Platinum to remain in surplus, eurozone crisis flagged as 'major' risk

3rd May 2012 By: Idéle Esterhuizen

JOHANNESBURG ( – Platinum registered its seventh consecutive gross surplus in 2011 and was likely to experience a similar outcome in 2012, while palladium remained in a gross deficit, which was likely to increase this year, precious metals consultancy Thomson Reuters GFMS reported on Thursday.

In the ninth edition of its ‘Platinum & Palladium Survey’ launched in London and Johannesburg on Thursday, the consultancy forecast platinum would trade in the range of $1 475/oz to $1 775/oz over the remainder of the year.

GFMS said the rise in gold investment during the second half of 2012 could spill over into the platinum market, with prices likely to find solid support from production cost pressures in the South African mining industry. But it flagged the ongoing eurozone crisis as a “major” downside risk, given the concentration of platinum autocatalyst demand in Europe.

GFMS estimated that platinum’s gross surplus eased by some 12% last year to 735 000 oz although this remained substantial by historical standards.

“The fact that platinum prices remained elevated over much of last year, enabling a new all-time high in yearly average terms of $1 722/oz, was testament to broadly favourable investor sentiment, evidenced by a 12% rise in world investment demand,” GFMS global head of metals analytics Philip Klapwijk commented.

The narrowing of the gross surplus in platinum was largely owing to a near 7% rise in fabrication demand to a three-year high, outweighing a near 5% rise in global platinum supply last year. GFMS revealed that the gains were broadly based, led by a marked recovery in Chinese jewellery offtake, as prices declined sharply in the latter part of 2011.

Similarly, retail investment also recorded sizeable gains towards the end of the year, pushed by resurgent sales in Japan, as platinum traded below gold.

GFMS reported a 4% growth in platinum autocatalyst demand, however, this was restrained by the effects of continuing substitution (in favour of palladium), lacklustre vehicle production in Europe and a natural disaster in Japan last year.

As a result, platinum autocatalyst demand remained considerably short of pre-recession levels.

Last year’s supply growth was driven by a recovery in Canadian mine production, as Brazilian miner Vale’s operations returned to normal and mining ramped up at the Lac des Iles mine.

Meanwhile, platinum supply from autocatalyst recycling grew by close to 9% last year, a performance that might have been stronger were it not for a fourth-quarter decline in the face of weaker platinum-group metals prices.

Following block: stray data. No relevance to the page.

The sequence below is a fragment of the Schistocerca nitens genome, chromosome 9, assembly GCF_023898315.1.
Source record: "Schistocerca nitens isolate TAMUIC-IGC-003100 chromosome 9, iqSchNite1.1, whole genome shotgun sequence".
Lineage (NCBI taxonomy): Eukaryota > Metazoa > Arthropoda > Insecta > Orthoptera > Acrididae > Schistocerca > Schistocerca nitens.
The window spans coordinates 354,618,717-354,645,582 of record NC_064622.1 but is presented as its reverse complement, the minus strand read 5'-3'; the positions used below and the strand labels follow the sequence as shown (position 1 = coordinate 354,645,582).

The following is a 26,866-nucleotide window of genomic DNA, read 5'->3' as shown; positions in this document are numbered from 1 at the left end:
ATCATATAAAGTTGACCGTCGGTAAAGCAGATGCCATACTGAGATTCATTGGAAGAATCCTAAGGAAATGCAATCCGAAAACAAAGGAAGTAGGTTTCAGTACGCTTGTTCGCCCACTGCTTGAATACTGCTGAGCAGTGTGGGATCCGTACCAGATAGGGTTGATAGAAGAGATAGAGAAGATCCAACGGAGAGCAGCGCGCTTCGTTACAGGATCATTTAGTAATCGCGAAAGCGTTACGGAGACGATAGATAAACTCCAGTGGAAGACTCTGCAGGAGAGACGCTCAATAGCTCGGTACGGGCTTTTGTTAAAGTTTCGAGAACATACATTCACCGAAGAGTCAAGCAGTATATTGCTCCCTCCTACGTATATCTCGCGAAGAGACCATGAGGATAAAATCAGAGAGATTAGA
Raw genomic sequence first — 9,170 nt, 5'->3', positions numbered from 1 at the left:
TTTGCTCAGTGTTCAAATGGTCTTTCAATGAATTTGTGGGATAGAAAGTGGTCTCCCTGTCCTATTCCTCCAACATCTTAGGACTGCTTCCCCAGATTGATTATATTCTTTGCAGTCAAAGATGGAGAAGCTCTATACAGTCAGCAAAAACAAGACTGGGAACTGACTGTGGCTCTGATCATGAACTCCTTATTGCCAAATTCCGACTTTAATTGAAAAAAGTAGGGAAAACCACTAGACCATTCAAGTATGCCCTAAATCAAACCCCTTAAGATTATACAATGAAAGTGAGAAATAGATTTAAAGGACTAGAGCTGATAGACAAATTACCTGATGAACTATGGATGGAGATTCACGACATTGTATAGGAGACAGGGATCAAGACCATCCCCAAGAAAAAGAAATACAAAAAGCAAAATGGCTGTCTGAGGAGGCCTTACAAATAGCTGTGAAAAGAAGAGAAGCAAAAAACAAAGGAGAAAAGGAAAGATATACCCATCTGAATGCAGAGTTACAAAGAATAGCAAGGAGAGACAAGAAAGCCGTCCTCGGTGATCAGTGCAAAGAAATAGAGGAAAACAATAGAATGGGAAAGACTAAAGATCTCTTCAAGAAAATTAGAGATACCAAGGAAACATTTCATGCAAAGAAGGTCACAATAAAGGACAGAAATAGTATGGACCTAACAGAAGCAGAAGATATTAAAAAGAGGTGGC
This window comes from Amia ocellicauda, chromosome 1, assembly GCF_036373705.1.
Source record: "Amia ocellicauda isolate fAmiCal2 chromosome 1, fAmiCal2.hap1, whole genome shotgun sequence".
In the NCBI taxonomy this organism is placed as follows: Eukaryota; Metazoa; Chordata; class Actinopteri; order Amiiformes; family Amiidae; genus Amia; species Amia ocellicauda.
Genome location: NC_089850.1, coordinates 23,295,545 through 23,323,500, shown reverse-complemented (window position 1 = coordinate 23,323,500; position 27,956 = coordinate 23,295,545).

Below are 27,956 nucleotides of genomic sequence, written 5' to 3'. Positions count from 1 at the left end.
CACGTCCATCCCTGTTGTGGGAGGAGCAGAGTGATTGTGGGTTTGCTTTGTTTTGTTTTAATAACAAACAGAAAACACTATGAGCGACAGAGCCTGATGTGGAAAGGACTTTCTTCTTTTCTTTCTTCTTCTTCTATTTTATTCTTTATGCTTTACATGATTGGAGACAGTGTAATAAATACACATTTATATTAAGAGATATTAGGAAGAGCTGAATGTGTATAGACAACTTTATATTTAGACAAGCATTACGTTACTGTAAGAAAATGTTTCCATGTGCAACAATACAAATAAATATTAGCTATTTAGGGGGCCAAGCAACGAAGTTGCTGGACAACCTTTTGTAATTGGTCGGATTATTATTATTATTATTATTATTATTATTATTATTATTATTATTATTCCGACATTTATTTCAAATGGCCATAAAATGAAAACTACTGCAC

The survey also showed that jewellery scrap rose by 11%, owing to a rise in Japanese recycling that benefited from further development of the country’s collection infrastructure.


As for palladium, GFMS revealed that in 2011 its gross deficit almost halved to 313 000 oz (9.7 t), owing in large part to a relatively subdued 2% rise in global fabrication, which nonetheless reached an 11-year high.

This featured a solid 5% lift for palladium autocatalyst demand (also an 11-year peak) driven by firmer demand in gasoline applications and substitution-related gains at the expense of platinum.

However, these gains were partially offset by weaker offtake in most other areas of palladium fabrication demand, with the heaviest losses having emerged in jewellery, especially in China, which declined to an eight-year low.

As a result, the relatively modest increase in global palladium fabrication was outstripped by a 5% rise in supply, which posted a new record high. In addition to a lift of more than 3% in mine production, this was a function of robust gains in autocatalyst recycling.

GFMS stated that palladium prices still posted a record high yearly average in 2011 of $734/oz, despite a smaller gross deficit, substantial liquidations from exchange traded fund holdings and a reduction in investors’ long-term positions on futures markets.

“This followed a dramatic rise in prices during late 2010 and early 2011. And even though last year saw palladium prices fall by 20% on an intra-year basis, the decline was limited to the last four months, and driven very much by profit taking,” Klapwijk commented.

He added that palladium prices were also likely to benefit from the favourable investor climate towards precious metals, while the downside might be limited as palladium’s demand base in autocatalysts was less exposed to Europe and was more broadly based geographically.

Overall, palladium was forecast to trade in a range of $575/oz to $775/oz through to the end of this year.